The First ‘Real Housewife’ Pat Loud Passes Away At 94

While reality television and specifically, The Real Housewives franchise has presented a litany of larger than life personalities to the American public, none of them would have been possible had it not been for the Loud family of the PBS docu-series An American Family, specifically Pat Loud (who passed away this week at the age of ninety-four.) Chronicling the lives of the seemingly “ordinary” Loud family of Santa Barbara, CA, the show unexpectedly peeled back many of the layers on issues that many families were most likely having at that time. From their son Lance Loud emerging from the closet on-screen to parents Bill & Pat Loud separating and subsequently divorcing, the Loud family gave America a peek behind the suburban curtain far before it was trendy to do so. 

Photo Courtesy-PBS

The remaining members of the Loud family announced Pat’s passing on The Loud Family Facebook page earlier this week, saying in part “Pat Loud was a fierce, inflexible, forthright matriarch and loyal champion of outsiders and iconoclasts,” it continued. “Her door was never locked and there was always room at her table. Never one for regrets or reflection, she moved forward in life with enthusiasm and courage. A letter from her often closed simply, ‘Excelsior!’ It is Pat’s love for her son Lance though, that will remain one of her biggest legacies to the LGBT community. As one of the first LGBT characters for many to ever see in their own living rooms, her dedication to Lance remained unwavering and she became known as a fierce advocate in her own right. The statement went on to say “when eldest son Lance was diagnosed as HIV+, she returned to Los Angeles, where she became an indefatigable advocate for his health through the 1990s.” Much of this is documented on the PBS site documenting Lance Loud! A Death In An American Family which was broadcast on PBS in 2003. (Lance Loud passed away from liver failure caused by a Hepatitis C & HIV co-infection on 12/21/2001 at age 50.)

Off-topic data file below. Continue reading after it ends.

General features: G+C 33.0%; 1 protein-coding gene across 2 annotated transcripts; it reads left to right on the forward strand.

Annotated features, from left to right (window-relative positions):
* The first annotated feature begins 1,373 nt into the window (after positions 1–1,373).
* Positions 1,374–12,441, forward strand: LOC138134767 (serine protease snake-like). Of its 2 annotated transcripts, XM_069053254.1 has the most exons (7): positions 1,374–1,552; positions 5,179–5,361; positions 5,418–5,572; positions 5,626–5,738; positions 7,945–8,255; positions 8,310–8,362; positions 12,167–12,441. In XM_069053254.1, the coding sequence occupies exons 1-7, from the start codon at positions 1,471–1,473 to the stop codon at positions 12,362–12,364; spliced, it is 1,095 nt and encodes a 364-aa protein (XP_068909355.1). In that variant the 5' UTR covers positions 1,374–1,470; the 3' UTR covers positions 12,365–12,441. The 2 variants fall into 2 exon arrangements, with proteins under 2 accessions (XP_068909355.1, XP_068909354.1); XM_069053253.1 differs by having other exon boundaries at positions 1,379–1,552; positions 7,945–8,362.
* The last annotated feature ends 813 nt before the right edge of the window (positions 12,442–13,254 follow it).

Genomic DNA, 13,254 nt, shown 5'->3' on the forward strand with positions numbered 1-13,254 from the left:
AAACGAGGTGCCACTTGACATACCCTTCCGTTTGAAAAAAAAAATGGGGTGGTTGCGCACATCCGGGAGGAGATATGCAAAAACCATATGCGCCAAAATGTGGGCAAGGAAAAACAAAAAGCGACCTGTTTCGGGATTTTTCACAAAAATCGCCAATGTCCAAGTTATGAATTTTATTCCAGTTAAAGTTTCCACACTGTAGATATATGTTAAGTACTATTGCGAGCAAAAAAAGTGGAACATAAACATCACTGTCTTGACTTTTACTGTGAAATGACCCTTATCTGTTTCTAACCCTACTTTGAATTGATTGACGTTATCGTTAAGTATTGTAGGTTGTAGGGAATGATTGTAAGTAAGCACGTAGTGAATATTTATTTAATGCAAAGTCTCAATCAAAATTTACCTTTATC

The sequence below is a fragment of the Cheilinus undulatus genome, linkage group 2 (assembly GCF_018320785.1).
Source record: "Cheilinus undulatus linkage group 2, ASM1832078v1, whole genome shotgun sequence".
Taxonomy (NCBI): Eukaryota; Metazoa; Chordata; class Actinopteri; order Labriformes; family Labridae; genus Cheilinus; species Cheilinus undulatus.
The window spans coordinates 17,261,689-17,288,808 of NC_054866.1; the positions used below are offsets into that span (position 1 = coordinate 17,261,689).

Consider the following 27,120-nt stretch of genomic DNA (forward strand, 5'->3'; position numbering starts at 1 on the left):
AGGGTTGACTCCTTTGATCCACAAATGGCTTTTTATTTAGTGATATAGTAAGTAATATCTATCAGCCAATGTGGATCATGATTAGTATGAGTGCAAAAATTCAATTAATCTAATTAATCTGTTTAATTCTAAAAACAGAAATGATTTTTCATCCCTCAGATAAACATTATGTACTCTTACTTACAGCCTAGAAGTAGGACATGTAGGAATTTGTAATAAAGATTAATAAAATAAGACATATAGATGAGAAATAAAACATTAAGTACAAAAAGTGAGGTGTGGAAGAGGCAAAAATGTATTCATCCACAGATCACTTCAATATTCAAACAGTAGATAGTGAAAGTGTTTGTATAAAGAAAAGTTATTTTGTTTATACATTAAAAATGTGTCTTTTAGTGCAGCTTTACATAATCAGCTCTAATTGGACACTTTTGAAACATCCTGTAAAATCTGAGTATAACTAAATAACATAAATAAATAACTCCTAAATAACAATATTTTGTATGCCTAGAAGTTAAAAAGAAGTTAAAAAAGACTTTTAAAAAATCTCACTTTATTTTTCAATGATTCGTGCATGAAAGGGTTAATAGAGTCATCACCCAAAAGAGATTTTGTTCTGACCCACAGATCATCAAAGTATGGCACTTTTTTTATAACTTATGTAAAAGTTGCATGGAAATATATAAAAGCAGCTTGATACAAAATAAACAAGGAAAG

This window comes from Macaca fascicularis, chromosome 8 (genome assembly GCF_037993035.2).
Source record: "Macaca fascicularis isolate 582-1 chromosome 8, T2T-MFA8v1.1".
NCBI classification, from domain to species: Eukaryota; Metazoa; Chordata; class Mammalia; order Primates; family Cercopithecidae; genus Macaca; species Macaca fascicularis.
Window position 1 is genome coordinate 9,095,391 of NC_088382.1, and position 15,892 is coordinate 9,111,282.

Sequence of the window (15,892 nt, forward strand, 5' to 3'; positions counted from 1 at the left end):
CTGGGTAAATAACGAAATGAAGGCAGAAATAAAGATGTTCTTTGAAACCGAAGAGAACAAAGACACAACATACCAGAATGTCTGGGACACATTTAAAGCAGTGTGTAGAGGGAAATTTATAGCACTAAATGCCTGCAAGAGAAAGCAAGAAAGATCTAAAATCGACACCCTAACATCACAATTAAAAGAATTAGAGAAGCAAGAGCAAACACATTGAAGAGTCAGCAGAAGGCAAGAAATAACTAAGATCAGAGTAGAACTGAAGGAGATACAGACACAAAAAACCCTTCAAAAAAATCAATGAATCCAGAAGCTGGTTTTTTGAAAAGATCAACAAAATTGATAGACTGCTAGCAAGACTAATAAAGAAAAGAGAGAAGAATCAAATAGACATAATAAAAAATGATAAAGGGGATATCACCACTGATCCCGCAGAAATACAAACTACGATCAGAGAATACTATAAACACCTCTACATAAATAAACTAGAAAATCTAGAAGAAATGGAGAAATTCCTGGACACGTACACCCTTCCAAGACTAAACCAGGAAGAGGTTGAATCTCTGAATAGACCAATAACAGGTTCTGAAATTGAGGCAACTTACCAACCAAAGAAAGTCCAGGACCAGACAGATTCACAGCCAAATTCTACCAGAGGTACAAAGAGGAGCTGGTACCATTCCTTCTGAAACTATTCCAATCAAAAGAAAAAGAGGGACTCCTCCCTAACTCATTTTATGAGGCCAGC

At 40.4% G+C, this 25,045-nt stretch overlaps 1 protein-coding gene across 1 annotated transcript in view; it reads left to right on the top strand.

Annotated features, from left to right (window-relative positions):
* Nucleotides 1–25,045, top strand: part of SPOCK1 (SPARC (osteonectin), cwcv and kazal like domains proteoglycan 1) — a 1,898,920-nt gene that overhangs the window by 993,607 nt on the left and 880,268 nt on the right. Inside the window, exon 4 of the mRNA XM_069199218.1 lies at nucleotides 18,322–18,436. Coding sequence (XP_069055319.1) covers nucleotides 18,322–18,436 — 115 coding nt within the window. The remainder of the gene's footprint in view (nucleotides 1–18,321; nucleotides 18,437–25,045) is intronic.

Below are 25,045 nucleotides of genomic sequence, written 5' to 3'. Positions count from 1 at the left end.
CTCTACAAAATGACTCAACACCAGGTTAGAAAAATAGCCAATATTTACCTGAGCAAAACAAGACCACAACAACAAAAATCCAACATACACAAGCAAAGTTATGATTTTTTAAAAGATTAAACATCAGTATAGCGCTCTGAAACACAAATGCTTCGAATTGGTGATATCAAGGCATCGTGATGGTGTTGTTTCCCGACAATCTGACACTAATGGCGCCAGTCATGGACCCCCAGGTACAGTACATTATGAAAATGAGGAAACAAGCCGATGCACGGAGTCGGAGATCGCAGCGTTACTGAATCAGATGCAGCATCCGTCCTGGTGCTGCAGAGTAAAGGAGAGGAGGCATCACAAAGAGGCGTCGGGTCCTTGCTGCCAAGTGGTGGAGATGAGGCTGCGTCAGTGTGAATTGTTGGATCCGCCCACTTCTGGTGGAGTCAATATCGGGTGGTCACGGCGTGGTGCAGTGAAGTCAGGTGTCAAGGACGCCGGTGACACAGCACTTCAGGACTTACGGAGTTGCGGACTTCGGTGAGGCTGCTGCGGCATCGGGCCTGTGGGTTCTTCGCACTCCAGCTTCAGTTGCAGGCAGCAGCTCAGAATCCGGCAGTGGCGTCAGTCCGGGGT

It was during a New York Times Table For Three conversation though, that many of today’s reality-television watchers got to know Loud, courtesy of one of New York’s most polarizing Real Housewives. Loud sat down with journalist, author and Real Housewives of New York Carole Radziwill to discuss loss, entering the world of reality television, and Loud’s son Lance. The conversation is deep, raw, and shows that while there is a definite distinction between what these two women presented on the small screen, what they provided to the world is so, so much larger. 

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